BATTAMBANG - Royal Government troops were this week fighting to stave off a
large-scale offensive by Khmer Rouge guerrillas, who are even threatening to
take second city Battambang.
The fighting, the heaviest since 1989 when
Vietnamese forces withdrew, caused a trail of human misery. An estimated 40,000
forced to flee their homes along Route 10 between Battambang and the guerrillas
base at Pailin.
Ominously for Cambodia's efforts to rehabilitate itself
after years of warfare, most foreign aid workers and expatriates left Battambang
in two large convoys on May 2 and 3.
The mood in Battambang itself was
tense as the Post went to press, with the frontline some 23 km to the west of
"Until today I thought the Khmer Rouge would never try to take
Battambang and now I think they just might do it," said a close observer of the
military situation in Battambang the night of May 2 as a shell boomed from the
government defensive line less than 10 km away.
Another analyst noted:
"The Khmer Rouge don't have a lot of troops," noted another analyst, "but they
certainly know how to use them effectively."
The offensive is another
grave blow to the Royal Government. It has already been severely embarrassed by
the kidnapping of four foreign nationals and two major military debacles, in
which the KR bases of Anlong Veng and Pailin were captured amid huge fanfare,
only to be quickly lost again.
The new gains by the KR also put them in
the driving seat should they finally opt to talk peace (see accompanying story).
"Now that the Khmer Rouge are balking at peace talks it seems they are
determined to destabilize the coalition government and prevent foreign
investment in the country," said another observer.
"It's easy for the
Khmer Rouge to make guerrilla attacks, impossible for the government to
anticipate all their moves."
Seng Vanna, the one-armed and one-eyed commander of the Military Region 5
which covers Battambang said 2,000 reinforcements had arrived on May 2 from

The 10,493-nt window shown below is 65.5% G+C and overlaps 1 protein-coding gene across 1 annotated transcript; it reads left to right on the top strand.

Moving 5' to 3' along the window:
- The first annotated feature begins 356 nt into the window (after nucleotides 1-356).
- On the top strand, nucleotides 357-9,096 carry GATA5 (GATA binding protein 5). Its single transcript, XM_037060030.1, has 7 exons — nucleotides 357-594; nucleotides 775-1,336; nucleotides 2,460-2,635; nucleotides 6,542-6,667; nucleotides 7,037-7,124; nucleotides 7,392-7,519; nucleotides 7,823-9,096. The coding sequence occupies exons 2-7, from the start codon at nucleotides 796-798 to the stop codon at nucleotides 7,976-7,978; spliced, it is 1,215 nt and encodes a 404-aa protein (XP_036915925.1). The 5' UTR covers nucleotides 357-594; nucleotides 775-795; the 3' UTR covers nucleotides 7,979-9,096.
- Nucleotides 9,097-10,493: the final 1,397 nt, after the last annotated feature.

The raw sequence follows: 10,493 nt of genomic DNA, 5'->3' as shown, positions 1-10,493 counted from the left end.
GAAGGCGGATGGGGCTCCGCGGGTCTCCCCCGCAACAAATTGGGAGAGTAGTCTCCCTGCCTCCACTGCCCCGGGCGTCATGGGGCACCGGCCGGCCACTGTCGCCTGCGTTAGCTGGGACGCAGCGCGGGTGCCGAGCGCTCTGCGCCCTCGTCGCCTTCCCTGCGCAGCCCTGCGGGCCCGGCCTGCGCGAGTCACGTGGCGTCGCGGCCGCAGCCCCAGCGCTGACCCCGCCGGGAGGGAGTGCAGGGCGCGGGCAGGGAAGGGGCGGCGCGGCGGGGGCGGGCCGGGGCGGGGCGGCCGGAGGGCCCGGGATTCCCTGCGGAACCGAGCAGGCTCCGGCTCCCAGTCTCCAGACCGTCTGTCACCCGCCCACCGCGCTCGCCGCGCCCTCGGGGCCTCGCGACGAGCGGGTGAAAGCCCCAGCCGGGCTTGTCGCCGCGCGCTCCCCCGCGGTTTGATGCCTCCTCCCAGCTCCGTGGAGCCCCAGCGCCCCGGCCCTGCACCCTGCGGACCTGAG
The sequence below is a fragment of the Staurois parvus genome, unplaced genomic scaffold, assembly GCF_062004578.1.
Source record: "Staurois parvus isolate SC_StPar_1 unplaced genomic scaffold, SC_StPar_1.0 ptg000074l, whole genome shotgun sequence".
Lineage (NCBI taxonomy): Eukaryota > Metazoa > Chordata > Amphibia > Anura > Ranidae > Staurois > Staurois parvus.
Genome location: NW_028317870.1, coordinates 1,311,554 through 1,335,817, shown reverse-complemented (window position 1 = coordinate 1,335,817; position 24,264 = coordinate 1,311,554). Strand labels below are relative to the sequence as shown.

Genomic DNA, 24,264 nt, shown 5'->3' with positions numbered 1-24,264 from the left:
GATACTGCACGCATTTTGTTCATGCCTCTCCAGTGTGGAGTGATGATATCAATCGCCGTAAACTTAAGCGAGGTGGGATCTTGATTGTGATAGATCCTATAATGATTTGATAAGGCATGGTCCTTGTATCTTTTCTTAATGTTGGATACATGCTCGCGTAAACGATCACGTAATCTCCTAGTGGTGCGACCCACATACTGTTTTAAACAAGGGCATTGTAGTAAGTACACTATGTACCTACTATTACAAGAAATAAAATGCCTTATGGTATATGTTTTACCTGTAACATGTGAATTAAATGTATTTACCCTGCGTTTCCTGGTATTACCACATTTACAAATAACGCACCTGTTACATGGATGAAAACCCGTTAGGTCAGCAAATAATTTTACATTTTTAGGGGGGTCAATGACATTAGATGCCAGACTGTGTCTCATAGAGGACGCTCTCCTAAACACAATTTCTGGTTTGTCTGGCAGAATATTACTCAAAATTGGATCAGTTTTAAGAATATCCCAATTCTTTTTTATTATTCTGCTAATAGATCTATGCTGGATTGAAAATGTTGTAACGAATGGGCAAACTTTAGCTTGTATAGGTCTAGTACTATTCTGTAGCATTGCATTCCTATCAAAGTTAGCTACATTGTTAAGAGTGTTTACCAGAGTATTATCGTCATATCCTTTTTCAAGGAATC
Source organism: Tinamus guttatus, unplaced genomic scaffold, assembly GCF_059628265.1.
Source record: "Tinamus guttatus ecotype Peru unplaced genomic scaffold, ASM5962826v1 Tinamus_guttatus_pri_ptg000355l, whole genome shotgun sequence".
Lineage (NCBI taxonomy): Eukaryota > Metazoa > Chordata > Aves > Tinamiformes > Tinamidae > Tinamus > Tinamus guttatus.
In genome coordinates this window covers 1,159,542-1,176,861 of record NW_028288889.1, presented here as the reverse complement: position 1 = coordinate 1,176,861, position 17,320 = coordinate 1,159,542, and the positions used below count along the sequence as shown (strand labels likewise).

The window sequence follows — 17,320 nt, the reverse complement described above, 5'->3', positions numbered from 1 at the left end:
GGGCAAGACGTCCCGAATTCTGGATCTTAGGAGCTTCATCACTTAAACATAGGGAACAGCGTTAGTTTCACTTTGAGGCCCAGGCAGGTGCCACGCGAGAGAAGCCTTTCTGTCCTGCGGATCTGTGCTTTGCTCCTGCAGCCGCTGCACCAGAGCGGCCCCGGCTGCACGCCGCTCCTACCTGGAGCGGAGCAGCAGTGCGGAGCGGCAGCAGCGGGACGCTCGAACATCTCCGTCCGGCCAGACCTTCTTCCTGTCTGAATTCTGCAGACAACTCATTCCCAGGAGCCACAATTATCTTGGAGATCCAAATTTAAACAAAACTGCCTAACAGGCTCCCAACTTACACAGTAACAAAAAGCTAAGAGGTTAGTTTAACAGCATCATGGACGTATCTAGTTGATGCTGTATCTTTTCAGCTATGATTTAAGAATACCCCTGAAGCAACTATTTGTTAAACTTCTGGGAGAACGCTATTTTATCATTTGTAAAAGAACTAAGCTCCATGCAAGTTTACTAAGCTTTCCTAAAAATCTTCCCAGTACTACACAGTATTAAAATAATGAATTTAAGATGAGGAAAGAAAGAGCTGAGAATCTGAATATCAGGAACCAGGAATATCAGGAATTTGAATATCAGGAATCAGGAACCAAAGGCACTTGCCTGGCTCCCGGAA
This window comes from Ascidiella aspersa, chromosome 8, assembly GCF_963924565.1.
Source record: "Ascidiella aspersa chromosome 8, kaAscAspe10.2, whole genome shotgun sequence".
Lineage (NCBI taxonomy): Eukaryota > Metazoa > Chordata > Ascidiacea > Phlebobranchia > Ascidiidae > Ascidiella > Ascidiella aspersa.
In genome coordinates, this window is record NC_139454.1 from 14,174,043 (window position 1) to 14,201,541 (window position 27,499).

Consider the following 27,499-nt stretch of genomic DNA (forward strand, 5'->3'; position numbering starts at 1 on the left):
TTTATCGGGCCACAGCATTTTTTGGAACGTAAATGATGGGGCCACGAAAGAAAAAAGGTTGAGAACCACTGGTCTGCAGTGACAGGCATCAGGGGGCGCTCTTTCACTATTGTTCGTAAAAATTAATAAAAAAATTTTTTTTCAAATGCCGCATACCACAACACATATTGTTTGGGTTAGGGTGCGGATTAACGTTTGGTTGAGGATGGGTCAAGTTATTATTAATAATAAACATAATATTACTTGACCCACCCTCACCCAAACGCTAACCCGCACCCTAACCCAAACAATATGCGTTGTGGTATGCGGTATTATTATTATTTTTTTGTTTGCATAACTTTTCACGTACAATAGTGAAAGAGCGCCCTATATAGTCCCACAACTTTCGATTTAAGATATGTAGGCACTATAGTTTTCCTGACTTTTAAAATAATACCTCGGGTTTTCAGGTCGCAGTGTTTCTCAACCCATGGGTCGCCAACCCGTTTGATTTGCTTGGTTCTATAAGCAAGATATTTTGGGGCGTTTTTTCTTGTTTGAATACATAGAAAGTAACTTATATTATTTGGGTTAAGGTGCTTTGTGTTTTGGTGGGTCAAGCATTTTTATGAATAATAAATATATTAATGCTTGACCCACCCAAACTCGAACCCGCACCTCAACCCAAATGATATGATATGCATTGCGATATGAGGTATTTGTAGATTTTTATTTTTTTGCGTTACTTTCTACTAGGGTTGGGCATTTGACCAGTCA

Region 4, Siem Reap province. But he added that the government side was
dangerously short on ammunition and was relying on one warehouse in the town for
Using classic guerrilla tactics the KR have advanced up Route
10 and launched sporadic attacks in Battambang and Banteay Meanchey. No casualty
figures had been released by the government at press time.
between Sisophon and Poipet has become a no-go area to all traffic except
foreign NGO vehicles whose drivers are willing to brave a potential Khmer Rouge
attack in the five to six km stretch between Poipet and Nimit.
percent of the people of Poipet have left," said General Hun Sothera, commanding
the troops stationed at nearby Nimit who are charged with defending the border
market town. As of May 3 it was still in government hands, several independent
Bantey Meanchey provincial governor Doung Kaem estimated
that between 1-2,000 KR have been taking part in the attacks in Bantey Meanchey.
Some government soldiers spoke of the KR deploying special squads of
mercenary troops, distinguished by their inability to speak Khmer and their
hooped earrings. Some said they were hilltribesmen, others said they were from
Burma or Thailand, all thought they were fighting while high on drugs.
Battambang the effects of the offensive quickly became felt with the imposition
of a curfew outside the hours of 8 am and 5pm and food prices rising by 20
percent. Some food products from Thailand doubled in price.
April, the Khmer Rouge regained their Phum Chat base on the Thai border and
moved troops into several other villages within 30 km of Thmar Pouk.
convoys composed of over 70 NGO and UN vehicles and nearly 200 aid staff left
the provincial capitol for Phnom Penh on Monday and Tuesday as fighting reached
out to encompass Snoeg and the borders of Phum Krapov. Local residents fear the
city will be dogged by fighting for months to come.
"Most of us are
development agencies, not relief," said a member of one convoy, which left
Tuesday as unconfirmed reports circulated in the town that a government
counterattack on the Khmer Rouge's southern flank seemed to have stemmed the
"We can't go out to the villages to work because of security
concerns. Most of us don't think anything will happen in Battambang. But just in
case, it's better to be safe." Many of those who left believed they would be
able to return within a week, but others were not so optimistic.
American and Australian embassies have appointed local representatives to
coordinate security for each country's nationals, attempting to make definitive
lists of names and location in case of evacuation.
The Australian Embassy
was advising nationals not to travel to Battambang or even Siem Reap.